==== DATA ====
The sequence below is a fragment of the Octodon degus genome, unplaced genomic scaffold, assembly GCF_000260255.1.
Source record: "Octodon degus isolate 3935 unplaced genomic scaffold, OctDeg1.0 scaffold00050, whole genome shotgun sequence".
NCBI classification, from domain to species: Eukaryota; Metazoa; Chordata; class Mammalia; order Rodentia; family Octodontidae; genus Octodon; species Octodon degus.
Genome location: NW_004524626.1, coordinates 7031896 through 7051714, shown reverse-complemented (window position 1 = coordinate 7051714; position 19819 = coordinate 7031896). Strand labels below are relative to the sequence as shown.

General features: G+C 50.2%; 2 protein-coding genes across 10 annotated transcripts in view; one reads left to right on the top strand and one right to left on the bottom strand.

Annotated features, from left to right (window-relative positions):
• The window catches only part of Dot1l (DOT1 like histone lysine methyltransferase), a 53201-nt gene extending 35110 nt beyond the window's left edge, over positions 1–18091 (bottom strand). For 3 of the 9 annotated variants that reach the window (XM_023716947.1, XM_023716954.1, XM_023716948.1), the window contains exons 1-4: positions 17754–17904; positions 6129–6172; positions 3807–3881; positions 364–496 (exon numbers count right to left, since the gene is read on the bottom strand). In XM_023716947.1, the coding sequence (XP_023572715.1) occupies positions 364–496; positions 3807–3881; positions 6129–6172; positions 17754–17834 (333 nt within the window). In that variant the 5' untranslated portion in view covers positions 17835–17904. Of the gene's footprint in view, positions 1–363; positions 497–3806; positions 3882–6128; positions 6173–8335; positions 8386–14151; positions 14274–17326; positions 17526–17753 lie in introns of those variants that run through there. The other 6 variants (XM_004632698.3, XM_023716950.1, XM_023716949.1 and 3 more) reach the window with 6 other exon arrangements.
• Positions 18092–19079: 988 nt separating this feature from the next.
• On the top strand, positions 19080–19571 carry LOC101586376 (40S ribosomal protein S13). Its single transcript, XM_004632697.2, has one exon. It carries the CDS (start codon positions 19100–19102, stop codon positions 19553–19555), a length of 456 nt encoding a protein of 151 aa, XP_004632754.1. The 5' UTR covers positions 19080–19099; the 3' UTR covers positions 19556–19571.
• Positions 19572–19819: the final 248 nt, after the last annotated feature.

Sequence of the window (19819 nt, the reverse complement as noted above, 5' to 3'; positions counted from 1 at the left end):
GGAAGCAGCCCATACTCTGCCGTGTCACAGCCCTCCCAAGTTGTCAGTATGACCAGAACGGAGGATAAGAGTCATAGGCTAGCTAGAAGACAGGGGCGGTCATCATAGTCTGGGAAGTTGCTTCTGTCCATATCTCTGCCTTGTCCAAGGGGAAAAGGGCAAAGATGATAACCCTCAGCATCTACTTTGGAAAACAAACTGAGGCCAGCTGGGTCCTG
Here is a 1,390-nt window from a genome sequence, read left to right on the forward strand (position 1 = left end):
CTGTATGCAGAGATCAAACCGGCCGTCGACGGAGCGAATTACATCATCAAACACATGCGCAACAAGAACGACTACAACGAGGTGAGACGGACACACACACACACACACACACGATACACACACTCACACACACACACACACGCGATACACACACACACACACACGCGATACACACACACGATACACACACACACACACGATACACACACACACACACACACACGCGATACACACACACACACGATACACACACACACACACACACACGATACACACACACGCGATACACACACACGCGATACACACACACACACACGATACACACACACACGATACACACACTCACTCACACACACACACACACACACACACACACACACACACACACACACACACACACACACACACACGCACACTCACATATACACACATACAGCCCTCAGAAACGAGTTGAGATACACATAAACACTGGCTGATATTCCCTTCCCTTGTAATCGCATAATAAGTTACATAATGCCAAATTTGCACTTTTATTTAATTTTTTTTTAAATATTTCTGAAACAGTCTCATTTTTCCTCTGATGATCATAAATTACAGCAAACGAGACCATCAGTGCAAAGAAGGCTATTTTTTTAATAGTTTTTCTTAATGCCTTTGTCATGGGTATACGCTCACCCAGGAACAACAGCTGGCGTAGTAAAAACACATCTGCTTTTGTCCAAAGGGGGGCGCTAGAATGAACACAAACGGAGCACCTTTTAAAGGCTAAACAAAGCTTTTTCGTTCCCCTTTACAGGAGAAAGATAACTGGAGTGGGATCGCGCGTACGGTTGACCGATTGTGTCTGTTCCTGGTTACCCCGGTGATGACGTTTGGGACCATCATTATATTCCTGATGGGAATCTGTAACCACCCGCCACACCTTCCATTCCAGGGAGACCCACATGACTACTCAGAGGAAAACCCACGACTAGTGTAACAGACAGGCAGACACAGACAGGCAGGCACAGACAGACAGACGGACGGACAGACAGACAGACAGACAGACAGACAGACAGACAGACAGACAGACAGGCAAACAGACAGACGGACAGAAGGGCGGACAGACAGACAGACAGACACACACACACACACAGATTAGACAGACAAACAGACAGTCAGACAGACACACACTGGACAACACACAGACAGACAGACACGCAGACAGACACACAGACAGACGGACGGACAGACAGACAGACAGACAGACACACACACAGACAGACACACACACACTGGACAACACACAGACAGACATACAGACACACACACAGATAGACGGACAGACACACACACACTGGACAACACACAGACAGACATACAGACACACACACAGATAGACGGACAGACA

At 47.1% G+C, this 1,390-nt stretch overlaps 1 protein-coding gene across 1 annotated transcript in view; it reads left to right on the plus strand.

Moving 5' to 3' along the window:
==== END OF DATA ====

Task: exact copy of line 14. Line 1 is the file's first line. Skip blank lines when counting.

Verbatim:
CTGTATGCAGAGATCAAACCGGCCGTCGACGGAGCGAATTACATCATCAAACACATGCGCAACAAGAACGACTACAACGAGGTGAGACGGACACACACACACACACACACACGATACACACACTCACACACACACACACACGCGATACACACACACACACACACGCGATACACACACACGATACACACACACACACACGATACACACACACACACACACACACGCGATACACACACACACACGATACACACACACACACACACACACGATACACACACACGCGATACACACACACGCGATACACACACACACACACGATACACACACACACGATACACACACTCACTCACACACACACACACACACACACACACACACACACACACACACACACACACACACACACACACGCACACTCACATATACACACATACAGCCCTCAGAAACGAGTTGAGATACACATAAACACTGGCTGATATTCCCTTCCCTTGTAATCGCATAATAAGTTACATAATGCCAAATTTGCACTTTTATTTAATTTTTTTTTAAATATTTCTGAAACAGTCTCATTTTTCCTCTGATGATCATAAATTACAGCAAACGAGACCATCAGTGCAAAGAAGGCTATTTTTTTAATAGTTTTTCTTAATGCCTTTGTCATGGGTATACGCTCACCCAGGAACAACAGCTGGCGTAGTAAAAACACATCTGCTTTTGTCCAAAGGGGGGCGCTAGAATGAACACAAACGGAGCACCTTTTAAAGGCTAAACAAAGCTTTTTCGTTCCCCTTTACAGGAGAAAGATAACTGGAGTGGGATCGCGCGTACGGTTGACCGATTGTGTCTGTTCCTGGTTACCCCGGTGATGACGTTTGGGACCATCATTATATTCCTGATGGGAATCTGTAACCACCCGCCACACCTTCCATTCCAGGGAGACCCACATGACTACTCAGAGGAAAACCCACGACTAGTGTAACAGACAGGCAGACACAGACAGGCAGGCACAGACAGACAGACGGACGGACAGACAGACAGACAGACAGACAGACAGACAGACAGACAGACAGACAGGCAAACAGACAGACGGACAGAAGGGCGGACAGACAGACAGACAGACACACACACACACACAGATTAGACAGACAAACAGACAGTCAGACAGACACACACTGGACAACACACAGACAGACAGACACGCAGACAGACACACAGACAGACGGACGGACAGACAGACAGACAGACAGACACACACACAGACAGACACACACACACTGGACAACACACAGACAGACATACAGACACACACACAGATAGACGGACAGACACACACACACTGGACAACACACAGACAGACATACAGACACACACACAGATAGACGGACAGACA